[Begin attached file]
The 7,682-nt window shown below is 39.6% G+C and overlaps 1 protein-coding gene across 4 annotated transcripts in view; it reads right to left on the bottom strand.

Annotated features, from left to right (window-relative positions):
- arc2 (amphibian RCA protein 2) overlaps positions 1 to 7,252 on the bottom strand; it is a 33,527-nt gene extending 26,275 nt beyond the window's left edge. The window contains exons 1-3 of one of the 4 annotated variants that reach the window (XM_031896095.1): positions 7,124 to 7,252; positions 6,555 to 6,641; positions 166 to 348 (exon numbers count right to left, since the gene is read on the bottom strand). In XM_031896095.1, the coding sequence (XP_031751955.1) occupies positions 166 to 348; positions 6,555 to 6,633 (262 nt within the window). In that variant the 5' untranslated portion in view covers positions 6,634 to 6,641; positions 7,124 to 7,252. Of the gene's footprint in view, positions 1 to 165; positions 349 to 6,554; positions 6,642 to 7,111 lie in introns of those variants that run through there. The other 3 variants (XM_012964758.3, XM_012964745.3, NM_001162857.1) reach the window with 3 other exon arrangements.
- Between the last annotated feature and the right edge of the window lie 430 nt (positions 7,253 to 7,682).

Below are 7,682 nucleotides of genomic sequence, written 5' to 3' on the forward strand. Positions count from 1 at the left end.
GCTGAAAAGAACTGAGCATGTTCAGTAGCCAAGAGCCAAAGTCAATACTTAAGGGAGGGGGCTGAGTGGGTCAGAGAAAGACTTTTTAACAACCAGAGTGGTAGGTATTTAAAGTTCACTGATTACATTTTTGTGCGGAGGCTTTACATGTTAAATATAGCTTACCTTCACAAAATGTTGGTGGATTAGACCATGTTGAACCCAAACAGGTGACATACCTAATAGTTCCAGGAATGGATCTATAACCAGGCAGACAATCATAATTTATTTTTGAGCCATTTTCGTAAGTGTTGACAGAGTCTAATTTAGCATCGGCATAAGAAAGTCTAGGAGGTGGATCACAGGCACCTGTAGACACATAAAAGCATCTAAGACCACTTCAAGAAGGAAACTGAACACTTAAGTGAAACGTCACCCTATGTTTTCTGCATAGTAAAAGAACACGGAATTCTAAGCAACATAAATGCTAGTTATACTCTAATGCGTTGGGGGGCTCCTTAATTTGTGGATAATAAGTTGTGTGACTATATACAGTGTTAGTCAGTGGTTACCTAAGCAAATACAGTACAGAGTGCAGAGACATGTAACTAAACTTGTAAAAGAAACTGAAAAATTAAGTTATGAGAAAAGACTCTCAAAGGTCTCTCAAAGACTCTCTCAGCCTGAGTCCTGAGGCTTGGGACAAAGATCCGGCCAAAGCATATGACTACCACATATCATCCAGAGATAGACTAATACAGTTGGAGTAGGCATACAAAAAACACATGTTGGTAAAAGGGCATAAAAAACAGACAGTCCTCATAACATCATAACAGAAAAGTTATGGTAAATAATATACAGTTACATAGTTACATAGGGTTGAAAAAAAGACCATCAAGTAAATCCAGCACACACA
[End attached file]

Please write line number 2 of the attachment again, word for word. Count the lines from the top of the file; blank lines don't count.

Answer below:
Annotated features, from left to right (window-relative positions):